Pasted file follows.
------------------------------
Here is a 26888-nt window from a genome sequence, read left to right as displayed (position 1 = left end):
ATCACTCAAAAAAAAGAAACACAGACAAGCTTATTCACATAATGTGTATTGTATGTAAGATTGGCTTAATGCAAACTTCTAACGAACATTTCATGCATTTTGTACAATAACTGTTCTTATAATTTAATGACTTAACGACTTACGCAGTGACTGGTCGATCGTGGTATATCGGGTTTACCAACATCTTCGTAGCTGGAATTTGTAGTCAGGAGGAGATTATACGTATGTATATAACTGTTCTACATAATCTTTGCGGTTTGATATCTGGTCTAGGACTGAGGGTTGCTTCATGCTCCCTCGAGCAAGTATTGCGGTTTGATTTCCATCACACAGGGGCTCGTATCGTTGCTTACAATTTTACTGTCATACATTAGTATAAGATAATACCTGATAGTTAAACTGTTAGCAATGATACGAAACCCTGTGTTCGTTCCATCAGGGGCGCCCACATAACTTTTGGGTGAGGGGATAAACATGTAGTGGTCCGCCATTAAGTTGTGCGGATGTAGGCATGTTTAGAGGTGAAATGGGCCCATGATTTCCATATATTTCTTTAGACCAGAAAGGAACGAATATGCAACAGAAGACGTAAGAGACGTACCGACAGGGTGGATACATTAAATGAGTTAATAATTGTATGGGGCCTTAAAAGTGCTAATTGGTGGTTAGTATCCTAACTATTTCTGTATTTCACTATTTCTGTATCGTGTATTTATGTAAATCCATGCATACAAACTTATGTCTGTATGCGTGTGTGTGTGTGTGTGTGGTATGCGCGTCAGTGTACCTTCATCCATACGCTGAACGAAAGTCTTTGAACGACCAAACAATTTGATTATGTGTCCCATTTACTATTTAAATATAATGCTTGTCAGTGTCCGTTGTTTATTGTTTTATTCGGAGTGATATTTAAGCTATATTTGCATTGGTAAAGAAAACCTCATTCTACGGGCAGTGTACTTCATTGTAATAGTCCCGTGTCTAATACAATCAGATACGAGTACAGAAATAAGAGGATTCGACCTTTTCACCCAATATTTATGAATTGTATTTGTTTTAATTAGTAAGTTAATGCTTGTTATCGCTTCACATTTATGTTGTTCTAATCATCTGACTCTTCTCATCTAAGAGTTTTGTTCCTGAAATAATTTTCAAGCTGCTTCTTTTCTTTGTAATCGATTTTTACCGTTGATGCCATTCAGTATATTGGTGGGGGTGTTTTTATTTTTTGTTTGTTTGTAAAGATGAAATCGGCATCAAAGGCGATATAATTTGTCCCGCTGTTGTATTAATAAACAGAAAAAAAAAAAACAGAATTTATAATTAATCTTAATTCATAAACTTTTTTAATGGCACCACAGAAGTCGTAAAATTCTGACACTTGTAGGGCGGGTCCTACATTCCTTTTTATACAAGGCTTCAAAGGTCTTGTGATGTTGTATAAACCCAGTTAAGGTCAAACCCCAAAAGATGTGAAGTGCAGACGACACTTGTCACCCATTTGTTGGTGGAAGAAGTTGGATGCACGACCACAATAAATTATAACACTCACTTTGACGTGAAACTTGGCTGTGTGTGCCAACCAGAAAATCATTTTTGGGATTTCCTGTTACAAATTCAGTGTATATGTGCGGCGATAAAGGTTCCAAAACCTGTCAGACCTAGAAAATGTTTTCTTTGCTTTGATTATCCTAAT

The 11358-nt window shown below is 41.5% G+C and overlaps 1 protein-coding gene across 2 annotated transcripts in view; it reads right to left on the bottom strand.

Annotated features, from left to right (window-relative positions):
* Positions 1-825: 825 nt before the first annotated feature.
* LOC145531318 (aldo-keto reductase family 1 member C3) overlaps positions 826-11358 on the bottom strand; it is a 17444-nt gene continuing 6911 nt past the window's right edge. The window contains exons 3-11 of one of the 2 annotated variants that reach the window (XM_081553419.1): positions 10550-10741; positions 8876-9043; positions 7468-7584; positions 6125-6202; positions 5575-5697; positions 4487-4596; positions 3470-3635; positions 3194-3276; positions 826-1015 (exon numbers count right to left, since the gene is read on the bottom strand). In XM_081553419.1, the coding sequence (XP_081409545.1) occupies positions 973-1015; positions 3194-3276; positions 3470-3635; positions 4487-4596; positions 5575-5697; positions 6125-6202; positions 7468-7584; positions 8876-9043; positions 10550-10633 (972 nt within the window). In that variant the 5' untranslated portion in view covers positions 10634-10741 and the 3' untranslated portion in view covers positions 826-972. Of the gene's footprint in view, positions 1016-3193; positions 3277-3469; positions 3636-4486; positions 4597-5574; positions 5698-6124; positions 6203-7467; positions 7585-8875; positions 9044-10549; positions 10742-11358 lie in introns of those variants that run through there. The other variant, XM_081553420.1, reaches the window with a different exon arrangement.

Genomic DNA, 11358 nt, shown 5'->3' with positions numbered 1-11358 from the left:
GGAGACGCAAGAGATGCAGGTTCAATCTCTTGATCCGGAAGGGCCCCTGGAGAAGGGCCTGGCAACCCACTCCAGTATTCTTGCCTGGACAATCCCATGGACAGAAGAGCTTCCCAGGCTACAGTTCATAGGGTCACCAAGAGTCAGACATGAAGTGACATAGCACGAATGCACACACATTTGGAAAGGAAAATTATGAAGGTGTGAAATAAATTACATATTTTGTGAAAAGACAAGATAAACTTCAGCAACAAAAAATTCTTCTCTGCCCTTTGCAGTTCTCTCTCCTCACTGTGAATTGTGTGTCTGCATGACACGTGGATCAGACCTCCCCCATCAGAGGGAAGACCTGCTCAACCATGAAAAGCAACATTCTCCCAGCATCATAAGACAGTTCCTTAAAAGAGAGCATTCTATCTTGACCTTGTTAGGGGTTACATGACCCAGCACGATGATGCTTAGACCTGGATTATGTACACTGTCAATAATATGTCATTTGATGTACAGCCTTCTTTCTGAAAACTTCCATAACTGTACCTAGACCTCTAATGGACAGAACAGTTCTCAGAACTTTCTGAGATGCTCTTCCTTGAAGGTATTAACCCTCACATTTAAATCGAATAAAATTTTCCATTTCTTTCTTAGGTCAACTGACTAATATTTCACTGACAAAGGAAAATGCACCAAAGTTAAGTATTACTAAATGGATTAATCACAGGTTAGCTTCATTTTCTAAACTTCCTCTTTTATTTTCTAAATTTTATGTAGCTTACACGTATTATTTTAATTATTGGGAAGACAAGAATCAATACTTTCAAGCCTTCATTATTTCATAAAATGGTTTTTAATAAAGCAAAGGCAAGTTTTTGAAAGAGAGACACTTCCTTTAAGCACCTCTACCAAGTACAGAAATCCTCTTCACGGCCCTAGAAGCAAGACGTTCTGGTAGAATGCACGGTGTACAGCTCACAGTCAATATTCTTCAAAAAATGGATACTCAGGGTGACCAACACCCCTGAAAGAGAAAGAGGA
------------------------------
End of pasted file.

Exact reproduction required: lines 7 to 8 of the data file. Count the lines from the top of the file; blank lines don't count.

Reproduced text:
Genomic DNA, 11358 nt, shown 5'->3' with positions numbered 1-11358 from the left:
GGAGACGCAAGAGATGCAGGTTCAATCTCTTGATCCGGAAGGGCCCCTGGAGAAGGGCCTGGCAACCCACTCCAGTATTCTTGCCTGGACAATCCCATGGACAGAAGAGCTTCCCAGGCTACAGTTCATAGGGTCACCAAGAGTCAGACATGAAGTGACATAGCACGAATGCACACACATTTGGAAAGGAAAATTATGAAGGTGTGAAATAAATTACATATTTTGTGAAAAGACAAGATAAACTTCAGCAACAAAAAATTCTTCTCTGCCCTTTGCAGTTCTCTCTCCTCACTGTGAATTGTGTGTCTGCATGACACGTGGATCAGACCTCCCCCATCAGAGGGAAGACCTGCTCAACCATGAAAAGCAACATTCTCCCAGCATCATAAGACAGTTCCTTAAAAGAGAGCATTCTATCTTGACCTTGTTAGGGGTTACATGACCCAGCACGATGATGCTTAGACCTGGATTATGTACACTGTCAATAATATGTCATTTGATGTACAGCCTTCTTTCTGAAAACTTCCATAACTGTACCTAGACCTCTAATGGACAGAACAGTTCTCAGAACTTTCTGAGATGCTCTTCCTTGAAGGTATTAACCCTCACATTTAAATCGAATAAAATTTTCCATTTCTTTCTTAGGTCAACTGACTAATATTTCACTGACAAAGGAAAATGCACCAAAGTTAAGTATTACTAAATGGATTAATCACAGGTTAGCTTCATTTTCTAAACTTCCTCTTTTATTTTCTAAATTTTATGTAGCTTACACGTATTATTTTAATTATTGGGAAGACAAGAATCAATACTTTCAAGCCTTCATTATTTCATAAAATGGTTTTTAATAAAGCAAAGGCAAGTTTTTGAAAGAGAGACACTTCCTTTAAGCACCTCTACCAAGTACAGAAATCCTCTTCACGGCCCTAGAAGCAAGACGTTCTGGTAGAATGCACGGTGTACAGCTCACAGTCAATATTCTTCAAAAAATGGATACTCAGGGTGACCAACACCCCTGAAAGAGAAAGAGGA